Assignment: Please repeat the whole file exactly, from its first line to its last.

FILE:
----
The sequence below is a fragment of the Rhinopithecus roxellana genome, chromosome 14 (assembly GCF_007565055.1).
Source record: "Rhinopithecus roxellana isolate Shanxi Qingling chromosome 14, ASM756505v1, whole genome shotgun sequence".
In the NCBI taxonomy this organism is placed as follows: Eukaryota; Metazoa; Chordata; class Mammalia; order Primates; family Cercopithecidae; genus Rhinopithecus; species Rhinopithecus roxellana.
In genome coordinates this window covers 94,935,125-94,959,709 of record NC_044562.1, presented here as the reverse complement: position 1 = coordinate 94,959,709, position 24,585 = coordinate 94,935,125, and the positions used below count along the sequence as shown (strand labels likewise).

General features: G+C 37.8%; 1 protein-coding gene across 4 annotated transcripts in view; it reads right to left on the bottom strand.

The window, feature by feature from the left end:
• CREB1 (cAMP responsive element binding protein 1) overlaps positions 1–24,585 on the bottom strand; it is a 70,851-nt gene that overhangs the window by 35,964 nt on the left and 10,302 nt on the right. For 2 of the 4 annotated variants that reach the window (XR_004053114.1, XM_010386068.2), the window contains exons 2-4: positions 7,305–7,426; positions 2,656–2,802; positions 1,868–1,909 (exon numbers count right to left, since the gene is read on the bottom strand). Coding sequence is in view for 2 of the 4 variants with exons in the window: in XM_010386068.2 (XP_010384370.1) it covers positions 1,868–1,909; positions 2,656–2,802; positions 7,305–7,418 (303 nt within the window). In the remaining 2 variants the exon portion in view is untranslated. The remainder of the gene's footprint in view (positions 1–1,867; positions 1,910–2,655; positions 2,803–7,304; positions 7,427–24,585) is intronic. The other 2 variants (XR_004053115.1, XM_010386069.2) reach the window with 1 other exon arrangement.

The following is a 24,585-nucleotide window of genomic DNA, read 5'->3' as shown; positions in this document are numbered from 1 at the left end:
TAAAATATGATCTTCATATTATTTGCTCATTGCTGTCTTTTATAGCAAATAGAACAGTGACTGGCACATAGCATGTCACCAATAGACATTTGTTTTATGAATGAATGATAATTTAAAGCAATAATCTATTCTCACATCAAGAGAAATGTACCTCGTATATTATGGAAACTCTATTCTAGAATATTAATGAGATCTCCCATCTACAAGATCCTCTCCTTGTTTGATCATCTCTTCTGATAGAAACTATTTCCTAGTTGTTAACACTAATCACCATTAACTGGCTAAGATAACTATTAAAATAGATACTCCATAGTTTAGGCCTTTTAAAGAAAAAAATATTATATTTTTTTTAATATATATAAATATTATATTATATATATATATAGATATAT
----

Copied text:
The sequence below is a fragment of the Rhinopithecus roxellana genome, chromosome 14 (assembly GCF_007565055.1).
Source record: "Rhinopithecus roxellana isolate Shanxi Qingling chromosome 14, ASM756505v1, whole genome shotgun sequence".
In the NCBI taxonomy this organism is placed as follows: Eukaryota; Metazoa; Chordata; class Mammalia; order Primates; family Cercopithecidae; genus Rhinopithecus; species Rhinopithecus roxellana.
In genome coordinates this window covers 94,935,125-94,959,709 of record NC_044562.1, presented here as the reverse complement: position 1 = coordinate 94,959,709, position 24,585 = coordinate 94,935,125, and the positions used below count along the sequence as shown (strand labels likewise).

General features: G+C 37.8%; 1 protein-coding gene across 4 annotated transcripts in view; it reads right to left on the bottom strand.

The window, feature by feature from the left end:
• CREB1 (cAMP responsive element binding protein 1) overlaps positions 1–24,585 on the bottom strand; it is a 70,851-nt gene that overhangs the window by 35,964 nt on the left and 10,302 nt on the right. For 2 of the 4 annotated variants that reach the window (XR_004053114.1, XM_010386068.2), the window contains exons 2-4: positions 7,305–7,426; positions 2,656–2,802; positions 1,868–1,909 (exon numbers count right to left, since the gene is read on the bottom strand). Coding sequence is in view for 2 of the 4 variants with exons in the window: in XM_010386068.2 (XP_010384370.1) it covers positions 1,868–1,909; positions 2,656–2,802; positions 7,305–7,418 (303 nt within the window). In the remaining 2 variants the exon portion in view is untranslated. The remainder of the gene's footprint in view (positions 1–1,867; positions 1,910–2,655; positions 2,803–7,304; positions 7,427–24,585) is intronic. The other 2 variants (XR_004053115.1, XM_010386069.2) reach the window with 1 other exon arrangement.

The following is a 24,585-nucleotide window of genomic DNA, read 5'->3' as shown; positions in this document are numbered from 1 at the left end:
TAAAATATGATCTTCATATTATTTGCTCATTGCTGTCTTTTATAGCAAATAGAACAGTGACTGGCACATAGCATGTCACCAATAGACATTTGTTTTATGAATGAATGATAATTTAAAGCAATAATCTATTCTCACATCAAGAGAAATGTACCTCGTATATTATGGAAACTCTATTCTAGAATATTAATGAGATCTCCCATCTACAAGATCCTCTCCTTGTTTGATCATCTCTTCTGATAGAAACTATTTCCTAGTTGTTAACACTAATCACCATTAACTGGCTAAGATAACTATTAAAATAGATACTCCATAGTTTAGGCCTTTTAAAGAAAAAAATATTATATTTTTTTTAATATATATAAATATTATATTATATATATATATAGATATAT